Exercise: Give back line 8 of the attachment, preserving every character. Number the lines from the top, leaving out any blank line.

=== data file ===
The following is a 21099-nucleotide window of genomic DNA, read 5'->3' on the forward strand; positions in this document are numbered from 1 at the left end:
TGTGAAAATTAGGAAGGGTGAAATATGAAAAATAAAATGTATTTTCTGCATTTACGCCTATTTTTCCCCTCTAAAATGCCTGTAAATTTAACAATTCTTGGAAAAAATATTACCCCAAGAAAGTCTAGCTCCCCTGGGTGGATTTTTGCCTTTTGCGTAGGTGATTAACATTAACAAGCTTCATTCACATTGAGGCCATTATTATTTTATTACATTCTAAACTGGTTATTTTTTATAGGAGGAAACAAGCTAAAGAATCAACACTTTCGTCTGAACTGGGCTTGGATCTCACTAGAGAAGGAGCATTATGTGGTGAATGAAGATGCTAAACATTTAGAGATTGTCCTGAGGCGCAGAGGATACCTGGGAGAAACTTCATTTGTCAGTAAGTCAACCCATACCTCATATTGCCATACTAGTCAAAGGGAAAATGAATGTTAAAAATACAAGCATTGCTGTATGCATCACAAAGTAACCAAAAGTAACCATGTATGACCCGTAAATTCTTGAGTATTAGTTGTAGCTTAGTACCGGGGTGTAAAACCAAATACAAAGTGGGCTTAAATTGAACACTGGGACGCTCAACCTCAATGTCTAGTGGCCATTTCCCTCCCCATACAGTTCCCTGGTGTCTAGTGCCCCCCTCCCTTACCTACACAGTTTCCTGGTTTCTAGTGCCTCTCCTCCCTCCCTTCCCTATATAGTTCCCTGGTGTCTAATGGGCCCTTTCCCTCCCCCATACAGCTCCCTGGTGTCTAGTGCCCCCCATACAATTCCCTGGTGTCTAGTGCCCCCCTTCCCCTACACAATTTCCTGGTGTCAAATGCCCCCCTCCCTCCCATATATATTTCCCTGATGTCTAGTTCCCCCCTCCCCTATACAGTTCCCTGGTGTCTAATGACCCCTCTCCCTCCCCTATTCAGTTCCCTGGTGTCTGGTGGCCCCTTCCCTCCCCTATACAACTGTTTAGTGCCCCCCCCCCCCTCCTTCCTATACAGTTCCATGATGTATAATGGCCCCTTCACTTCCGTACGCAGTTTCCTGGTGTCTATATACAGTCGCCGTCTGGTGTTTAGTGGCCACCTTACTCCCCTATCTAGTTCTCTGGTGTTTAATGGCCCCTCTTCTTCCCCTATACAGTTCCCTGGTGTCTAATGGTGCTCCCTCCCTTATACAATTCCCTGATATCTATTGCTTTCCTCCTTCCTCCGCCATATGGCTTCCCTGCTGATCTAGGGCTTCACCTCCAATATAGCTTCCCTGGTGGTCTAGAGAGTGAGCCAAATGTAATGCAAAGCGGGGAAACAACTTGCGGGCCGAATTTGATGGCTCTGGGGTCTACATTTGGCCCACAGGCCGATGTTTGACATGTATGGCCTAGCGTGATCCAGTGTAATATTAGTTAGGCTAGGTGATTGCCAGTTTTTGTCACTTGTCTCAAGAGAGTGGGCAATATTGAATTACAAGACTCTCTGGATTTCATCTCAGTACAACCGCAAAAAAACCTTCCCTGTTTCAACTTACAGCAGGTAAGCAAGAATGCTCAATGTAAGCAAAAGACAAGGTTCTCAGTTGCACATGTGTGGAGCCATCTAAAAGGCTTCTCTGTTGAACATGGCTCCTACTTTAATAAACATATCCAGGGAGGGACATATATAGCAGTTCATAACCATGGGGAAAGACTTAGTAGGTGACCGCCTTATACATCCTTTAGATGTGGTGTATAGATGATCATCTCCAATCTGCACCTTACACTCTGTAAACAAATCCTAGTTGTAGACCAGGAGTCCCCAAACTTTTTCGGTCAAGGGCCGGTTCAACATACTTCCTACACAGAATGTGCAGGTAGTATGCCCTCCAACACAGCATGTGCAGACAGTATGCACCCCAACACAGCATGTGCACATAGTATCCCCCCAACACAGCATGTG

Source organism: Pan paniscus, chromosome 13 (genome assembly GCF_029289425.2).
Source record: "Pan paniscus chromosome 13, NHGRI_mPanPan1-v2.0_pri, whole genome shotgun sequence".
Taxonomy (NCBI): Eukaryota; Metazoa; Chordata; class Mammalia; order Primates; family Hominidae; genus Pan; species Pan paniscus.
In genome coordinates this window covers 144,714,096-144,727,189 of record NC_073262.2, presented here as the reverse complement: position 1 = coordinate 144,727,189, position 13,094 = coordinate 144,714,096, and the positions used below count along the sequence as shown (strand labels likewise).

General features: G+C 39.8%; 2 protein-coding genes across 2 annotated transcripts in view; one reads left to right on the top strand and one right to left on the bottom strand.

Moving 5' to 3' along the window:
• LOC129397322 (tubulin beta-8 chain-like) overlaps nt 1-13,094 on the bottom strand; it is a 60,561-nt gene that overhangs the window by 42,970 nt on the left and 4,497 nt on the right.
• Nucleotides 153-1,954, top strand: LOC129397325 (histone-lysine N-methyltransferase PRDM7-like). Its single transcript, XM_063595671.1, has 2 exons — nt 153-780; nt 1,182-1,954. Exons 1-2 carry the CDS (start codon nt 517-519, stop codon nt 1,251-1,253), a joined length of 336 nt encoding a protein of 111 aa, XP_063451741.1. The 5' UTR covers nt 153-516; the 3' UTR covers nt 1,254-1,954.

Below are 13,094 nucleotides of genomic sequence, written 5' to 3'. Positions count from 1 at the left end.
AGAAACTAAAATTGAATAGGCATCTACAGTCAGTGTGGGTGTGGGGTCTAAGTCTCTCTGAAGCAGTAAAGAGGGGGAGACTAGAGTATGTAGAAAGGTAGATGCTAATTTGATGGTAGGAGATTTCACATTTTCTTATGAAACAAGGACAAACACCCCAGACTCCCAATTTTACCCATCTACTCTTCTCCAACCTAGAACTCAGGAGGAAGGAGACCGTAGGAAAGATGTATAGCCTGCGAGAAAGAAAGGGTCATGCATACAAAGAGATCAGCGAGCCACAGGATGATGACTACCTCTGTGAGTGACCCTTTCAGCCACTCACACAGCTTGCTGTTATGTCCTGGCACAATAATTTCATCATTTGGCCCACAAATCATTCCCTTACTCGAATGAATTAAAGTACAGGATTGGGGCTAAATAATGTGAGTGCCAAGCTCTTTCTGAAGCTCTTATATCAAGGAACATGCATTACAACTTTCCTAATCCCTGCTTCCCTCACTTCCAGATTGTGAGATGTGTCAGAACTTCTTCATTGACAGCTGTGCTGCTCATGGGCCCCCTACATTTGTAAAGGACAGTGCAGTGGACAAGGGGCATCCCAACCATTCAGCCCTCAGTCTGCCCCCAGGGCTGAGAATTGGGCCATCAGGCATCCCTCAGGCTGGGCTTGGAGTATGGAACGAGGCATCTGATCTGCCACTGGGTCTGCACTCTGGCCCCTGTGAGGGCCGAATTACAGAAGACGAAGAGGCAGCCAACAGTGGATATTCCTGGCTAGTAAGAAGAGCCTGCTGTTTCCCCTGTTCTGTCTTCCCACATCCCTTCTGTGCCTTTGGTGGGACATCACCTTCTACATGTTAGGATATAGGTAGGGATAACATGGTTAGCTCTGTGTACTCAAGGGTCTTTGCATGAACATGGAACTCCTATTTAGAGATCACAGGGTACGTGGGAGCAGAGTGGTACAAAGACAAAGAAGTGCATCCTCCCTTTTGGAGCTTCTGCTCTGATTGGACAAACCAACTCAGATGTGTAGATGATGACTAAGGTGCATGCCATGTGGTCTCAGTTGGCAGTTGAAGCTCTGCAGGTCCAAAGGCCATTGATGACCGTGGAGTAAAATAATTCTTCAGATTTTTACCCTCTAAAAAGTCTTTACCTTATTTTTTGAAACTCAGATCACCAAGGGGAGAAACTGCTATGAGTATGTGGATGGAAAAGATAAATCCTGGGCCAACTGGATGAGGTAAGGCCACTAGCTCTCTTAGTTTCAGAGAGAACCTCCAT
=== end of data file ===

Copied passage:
Moving 5' to 3' along the window: